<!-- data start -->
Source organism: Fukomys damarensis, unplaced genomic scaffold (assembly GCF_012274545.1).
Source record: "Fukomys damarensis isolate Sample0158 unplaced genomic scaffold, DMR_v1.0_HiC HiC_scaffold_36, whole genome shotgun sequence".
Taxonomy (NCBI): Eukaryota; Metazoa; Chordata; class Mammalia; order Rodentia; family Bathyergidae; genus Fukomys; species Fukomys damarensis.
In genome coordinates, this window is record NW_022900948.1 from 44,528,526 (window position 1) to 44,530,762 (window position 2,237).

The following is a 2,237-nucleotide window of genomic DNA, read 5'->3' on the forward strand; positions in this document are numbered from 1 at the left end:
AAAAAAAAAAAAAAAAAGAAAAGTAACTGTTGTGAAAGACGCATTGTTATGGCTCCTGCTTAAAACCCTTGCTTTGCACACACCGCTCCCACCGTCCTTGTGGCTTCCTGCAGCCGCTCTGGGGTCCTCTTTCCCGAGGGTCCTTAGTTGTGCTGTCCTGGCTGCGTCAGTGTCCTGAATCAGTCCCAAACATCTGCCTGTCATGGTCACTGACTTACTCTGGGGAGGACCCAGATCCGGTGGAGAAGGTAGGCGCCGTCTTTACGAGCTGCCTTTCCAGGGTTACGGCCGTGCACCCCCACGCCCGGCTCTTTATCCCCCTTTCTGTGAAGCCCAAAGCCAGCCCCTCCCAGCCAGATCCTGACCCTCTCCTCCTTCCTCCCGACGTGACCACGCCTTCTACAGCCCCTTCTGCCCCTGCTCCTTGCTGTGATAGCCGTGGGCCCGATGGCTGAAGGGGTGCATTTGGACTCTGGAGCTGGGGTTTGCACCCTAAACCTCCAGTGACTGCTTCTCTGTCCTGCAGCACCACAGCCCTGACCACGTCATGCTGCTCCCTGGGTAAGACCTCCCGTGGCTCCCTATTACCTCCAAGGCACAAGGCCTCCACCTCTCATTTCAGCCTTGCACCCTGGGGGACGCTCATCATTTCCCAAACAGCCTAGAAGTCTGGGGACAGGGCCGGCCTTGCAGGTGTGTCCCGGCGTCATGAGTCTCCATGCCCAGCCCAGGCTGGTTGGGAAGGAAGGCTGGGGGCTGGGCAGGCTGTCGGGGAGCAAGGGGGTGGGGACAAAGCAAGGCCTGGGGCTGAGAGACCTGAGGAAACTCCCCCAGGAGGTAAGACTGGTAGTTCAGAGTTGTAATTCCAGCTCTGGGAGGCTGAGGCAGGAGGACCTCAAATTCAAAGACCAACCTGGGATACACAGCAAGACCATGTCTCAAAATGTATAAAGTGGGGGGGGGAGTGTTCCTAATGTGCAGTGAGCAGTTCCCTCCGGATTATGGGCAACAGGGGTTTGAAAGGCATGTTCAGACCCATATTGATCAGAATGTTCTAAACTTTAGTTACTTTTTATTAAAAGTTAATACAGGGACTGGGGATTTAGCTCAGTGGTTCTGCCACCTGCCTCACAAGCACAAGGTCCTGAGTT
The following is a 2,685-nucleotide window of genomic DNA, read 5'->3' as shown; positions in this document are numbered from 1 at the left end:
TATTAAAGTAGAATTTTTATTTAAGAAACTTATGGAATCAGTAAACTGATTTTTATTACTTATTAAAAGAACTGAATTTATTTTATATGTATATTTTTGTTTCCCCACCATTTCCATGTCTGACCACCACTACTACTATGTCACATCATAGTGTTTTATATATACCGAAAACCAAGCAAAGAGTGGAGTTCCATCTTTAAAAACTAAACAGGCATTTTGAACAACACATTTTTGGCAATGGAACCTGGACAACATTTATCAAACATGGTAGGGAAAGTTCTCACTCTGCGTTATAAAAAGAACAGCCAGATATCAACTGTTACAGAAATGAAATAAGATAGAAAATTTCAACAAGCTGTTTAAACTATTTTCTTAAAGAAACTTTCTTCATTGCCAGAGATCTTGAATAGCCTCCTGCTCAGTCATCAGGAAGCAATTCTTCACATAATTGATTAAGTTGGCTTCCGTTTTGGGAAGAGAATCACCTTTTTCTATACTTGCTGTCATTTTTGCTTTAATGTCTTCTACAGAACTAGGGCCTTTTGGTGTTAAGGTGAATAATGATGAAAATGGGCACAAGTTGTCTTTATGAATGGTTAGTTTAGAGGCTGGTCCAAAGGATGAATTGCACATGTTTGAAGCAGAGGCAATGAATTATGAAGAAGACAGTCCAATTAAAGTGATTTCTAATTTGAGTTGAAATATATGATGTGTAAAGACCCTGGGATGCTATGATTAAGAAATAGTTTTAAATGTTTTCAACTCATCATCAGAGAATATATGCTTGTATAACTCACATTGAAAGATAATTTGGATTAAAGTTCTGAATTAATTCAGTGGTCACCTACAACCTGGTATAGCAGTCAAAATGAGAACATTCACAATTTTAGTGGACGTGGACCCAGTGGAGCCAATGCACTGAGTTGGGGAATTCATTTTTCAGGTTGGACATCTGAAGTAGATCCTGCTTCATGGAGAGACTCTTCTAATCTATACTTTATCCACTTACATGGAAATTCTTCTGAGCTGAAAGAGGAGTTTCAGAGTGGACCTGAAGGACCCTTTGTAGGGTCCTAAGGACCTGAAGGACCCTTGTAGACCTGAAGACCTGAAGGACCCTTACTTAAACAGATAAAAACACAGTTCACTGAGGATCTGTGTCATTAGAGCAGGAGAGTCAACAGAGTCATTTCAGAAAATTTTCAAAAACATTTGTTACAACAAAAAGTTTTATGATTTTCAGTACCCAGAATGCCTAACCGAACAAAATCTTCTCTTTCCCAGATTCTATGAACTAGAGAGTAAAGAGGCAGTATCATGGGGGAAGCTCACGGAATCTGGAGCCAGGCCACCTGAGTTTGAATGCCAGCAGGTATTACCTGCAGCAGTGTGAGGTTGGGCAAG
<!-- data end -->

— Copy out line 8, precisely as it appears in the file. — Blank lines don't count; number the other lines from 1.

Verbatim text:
TATTAAAGTAGAATTTTTATTTAAGAAACTTATGGAATCAGTAAACTGATTTTTATTACTTATTAAAAGAACTGAATTTATTTTATATGTATATTTTTGTTTCCCCACCATTTCCATGTCTGACCACCACTACTACTATGTCACATCATAGTGTTTTATATATACCGAAAACCAAGCAAAGAGTGGAGTTCCATCTTTAAAAACTAAACAGGCATTTTGAACAACACATTTTTGGCAATGGAACCTGGACAACATTTATCAAACATGGTAGGGAAAGTTCTCACTCTGCGTTATAAAAAGAACAGCCAGATATCAACTGTTACAGAAATGAAATAAGATAGAAAATTTCAACAAGCTGTTTAAACTATTTTCTTAAAGAAACTTTCTTCATTGCCAGAGATCTTGAATAGCCTCCTGCTCAGTCATCAGGAAGCAATTCTTCACATAATTGATTAAGTTGGCTTCCGTTTTGGGAAGAGAATCACCTTTTTCTATACTTGCTGTCATTTTTGCTTTAATGTCTTCTACAGAACTAGGGCCTTTTGGTGTTAAGGTGAATAATGATGAAAATGGGCACAAGTTGTCTTTATGAATGGTTAGTTTAGAGGCTGGTCCAAAGGATGAATTGCACATGTTTGAAGCAGAGGCAATGAATTATGAAGAAGACAGTCCAATTAAAGTGATTTCTAATTTGAGTTGAAATATATGATGTGTAAAGACCCTGGGATGCTATGATTAAGAAATAGTTTTAAATGTTTTCAACTCATCATCAGAGAATATATGCTTGTATAACTCACATTGAAAGATAATTTGGATTAAAGTTCTGAATTAATTCAGTGGTCACCTACAACCTGGTATAGCAGTCAAAATGAGAACATTCACAATTTTAGTGGACGTGGACCCAGTGGAGCCAATGCACTGAGTTGGGGAATTCATTTTTCAGGTTGGACATCTGAAGTAGATCCTGCTTCATGGAGAGACTCTTCTAATCTATACTTTATCCACTTACATGGAAATTCTTCTGAGCTGAAAGAGGAGTTTCAGAGTGGACCTGAAGGACCCTTTGTAGGGTCCTAAGGACCTGAAGGACCCTTGTAGACCTGAAGACCTGAAGGACCCTTACTTAAACAGATAAAAACACAGTTCACTGAGGATCTGTGTCATTAGAGCAGGAGAGTCAACAGAGTCATTTCAGAAAATTTTCAAAAACATTTGTTACAACAAAAAGTTTTATGATTTTCAGTACCCAGAATGCCTAACCGAACAAAATCTTCTCTTTCCCAGATTCTATGAACTAGAGAGTAAAGAGGCAGTATCATGGGGGAAGCTCACGGAATCTGGAGCCAGGCCACCTGAGTTTGAATGCCAGCAGGTATTACCTGCAGCAGTGTGAGGTTGGGCAAG